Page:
Hubbard church presents interactive Last Supper



The Rev. Rob McFarland, pastor of Chestnut Ridge Church of God, believes the Maundy Thursday presentation of the Last Supper has been well- received because “it’s so visual and interactive.”

“People are so visually oriented today,” he said.

The presentation planned for today’s Maundy Thursday observance will begin with foot-washing at 6:30 p.m. that recalls Jesus’ washing the feet of his disciples. Participants also may visit the marketplace, where they may see such scenes as fishermen mending their nets and spices, linens and baskets for sale.

The pastor said men and women are separated into two groups to make sure everyone is comfortable with the foot-washing process. “It’s an act of servitude that Jesus performed,” he said. “It’s about bowing down before our brothers and sisters.”

Pastor McFarland described the overall event as a “service of caring” and one that is “meaningful.” It is interactive because participants can participate in foot-washing and talk to market vendors.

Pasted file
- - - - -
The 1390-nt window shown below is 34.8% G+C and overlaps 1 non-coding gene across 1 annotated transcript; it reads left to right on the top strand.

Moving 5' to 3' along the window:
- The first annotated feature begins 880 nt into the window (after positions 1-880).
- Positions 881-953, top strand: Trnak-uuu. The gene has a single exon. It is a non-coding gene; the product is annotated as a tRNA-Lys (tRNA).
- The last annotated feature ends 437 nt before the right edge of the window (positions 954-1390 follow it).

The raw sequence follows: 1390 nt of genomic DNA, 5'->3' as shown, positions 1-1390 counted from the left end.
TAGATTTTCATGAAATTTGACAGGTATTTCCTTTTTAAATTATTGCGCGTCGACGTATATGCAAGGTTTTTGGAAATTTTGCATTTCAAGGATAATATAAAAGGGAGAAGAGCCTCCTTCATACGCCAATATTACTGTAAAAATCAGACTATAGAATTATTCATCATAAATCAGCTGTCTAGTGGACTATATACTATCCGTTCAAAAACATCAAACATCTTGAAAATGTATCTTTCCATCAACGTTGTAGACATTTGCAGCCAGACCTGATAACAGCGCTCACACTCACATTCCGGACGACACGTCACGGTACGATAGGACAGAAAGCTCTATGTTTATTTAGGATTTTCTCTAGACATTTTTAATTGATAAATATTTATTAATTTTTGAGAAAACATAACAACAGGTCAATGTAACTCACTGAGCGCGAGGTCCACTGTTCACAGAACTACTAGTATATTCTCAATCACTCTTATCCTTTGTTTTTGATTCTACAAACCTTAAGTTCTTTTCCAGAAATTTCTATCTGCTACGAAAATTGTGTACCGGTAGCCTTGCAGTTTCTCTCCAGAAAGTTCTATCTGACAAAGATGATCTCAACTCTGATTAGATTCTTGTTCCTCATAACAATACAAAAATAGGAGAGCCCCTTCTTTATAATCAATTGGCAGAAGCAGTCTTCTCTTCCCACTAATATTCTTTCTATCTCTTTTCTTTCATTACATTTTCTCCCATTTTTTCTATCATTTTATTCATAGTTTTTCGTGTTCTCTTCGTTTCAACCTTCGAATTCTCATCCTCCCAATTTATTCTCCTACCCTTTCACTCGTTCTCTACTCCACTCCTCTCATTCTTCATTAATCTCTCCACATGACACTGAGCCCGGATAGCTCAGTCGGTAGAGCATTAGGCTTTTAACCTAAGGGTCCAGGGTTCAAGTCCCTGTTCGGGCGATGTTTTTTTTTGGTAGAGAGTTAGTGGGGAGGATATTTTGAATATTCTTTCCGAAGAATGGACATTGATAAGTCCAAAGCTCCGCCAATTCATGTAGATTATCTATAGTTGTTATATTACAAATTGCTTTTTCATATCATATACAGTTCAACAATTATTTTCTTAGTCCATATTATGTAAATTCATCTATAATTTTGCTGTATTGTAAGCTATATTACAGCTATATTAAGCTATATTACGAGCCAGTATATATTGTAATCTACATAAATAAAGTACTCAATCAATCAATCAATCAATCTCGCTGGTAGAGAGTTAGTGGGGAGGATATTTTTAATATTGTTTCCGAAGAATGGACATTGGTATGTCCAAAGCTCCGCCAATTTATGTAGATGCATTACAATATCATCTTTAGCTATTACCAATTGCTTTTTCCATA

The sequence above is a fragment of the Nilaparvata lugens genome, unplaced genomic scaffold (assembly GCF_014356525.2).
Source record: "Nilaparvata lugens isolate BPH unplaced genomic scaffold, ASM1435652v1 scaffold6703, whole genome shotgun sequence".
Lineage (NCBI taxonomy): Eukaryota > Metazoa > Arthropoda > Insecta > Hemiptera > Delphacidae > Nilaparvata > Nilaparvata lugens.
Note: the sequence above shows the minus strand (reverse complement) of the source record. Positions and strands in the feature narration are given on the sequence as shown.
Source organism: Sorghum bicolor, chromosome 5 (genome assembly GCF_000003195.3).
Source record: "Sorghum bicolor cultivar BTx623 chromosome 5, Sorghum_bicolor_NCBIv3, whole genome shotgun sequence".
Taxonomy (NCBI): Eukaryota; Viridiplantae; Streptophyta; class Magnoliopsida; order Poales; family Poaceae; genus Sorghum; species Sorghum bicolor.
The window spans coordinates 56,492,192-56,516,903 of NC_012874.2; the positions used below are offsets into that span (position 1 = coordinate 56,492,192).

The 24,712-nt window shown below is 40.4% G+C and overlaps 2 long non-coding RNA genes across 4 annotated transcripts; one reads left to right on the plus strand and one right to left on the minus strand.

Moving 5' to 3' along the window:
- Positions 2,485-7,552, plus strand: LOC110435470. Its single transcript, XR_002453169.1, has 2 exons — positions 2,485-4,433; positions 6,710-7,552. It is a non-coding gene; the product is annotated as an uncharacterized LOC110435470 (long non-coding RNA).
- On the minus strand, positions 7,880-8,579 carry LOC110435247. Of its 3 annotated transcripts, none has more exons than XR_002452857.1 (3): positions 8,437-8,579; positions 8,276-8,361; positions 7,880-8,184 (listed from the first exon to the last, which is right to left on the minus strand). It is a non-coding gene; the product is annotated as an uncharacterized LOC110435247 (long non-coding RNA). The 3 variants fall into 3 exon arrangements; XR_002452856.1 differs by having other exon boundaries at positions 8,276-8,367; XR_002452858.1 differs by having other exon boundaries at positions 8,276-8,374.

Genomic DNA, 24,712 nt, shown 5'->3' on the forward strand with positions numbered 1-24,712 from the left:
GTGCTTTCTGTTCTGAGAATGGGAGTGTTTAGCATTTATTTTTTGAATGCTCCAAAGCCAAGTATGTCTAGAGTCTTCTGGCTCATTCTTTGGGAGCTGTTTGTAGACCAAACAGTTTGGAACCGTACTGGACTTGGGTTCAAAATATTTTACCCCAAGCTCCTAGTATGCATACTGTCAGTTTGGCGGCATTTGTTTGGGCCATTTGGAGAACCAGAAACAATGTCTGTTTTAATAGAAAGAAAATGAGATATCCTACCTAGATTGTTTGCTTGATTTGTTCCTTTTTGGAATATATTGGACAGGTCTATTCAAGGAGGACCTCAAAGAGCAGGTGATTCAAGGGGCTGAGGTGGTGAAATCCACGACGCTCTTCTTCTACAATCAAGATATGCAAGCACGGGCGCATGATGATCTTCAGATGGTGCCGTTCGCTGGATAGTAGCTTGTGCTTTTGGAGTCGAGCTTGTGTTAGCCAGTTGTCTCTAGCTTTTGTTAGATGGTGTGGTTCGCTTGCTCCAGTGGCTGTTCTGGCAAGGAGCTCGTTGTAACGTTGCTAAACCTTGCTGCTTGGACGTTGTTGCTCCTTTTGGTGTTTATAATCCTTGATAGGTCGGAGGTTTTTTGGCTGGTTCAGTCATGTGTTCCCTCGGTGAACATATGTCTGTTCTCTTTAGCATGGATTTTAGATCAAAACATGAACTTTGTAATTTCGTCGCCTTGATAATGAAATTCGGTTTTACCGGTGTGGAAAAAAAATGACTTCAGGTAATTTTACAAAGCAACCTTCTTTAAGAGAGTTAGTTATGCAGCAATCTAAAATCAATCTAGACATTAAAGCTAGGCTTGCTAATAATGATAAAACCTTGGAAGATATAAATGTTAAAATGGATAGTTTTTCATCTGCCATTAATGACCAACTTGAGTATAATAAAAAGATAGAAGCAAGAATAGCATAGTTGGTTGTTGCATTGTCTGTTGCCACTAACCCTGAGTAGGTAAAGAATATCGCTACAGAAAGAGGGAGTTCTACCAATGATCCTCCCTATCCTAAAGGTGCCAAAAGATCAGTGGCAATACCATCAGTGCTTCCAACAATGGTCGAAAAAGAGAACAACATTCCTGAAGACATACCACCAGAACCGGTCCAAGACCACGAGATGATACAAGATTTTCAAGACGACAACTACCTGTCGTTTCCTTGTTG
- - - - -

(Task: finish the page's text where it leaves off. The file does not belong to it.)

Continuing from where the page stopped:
The Last Supper takes place in the church sanctuary, which serves as the Upper Room. Participants watch as the disciples filter in individually or in groups. “There’s celebrating when Jesus arrives,” he said.

Worship segments of praise music will be interspersed among the arrivals. “It’s a worshipful experience,” said Pastor McFarland, who is in the cast. Pastor Don Peace leads the worship.

Becky Peace, director, said the church has staged the Maundy Thursday presentation since 2001.

Each year, the event attracts new participants and audience. “It’s different every time we do it,” she said. She credited the “cooperation and work of members” that makes the presentation possible.

She said children especially like the marketplace because they can touch things.

Peace said the presentation is performed to a prerecorded narrative that was made by church members. That removes the pressure of having to learn lines but doesn’t seem to detract from the presentation.

“I hope people who see it go away with understanding the real meaning of Easter ... see it with new eyes,” Peace said. “We hope they understand what Christ did for them and focus on appreciating that.”

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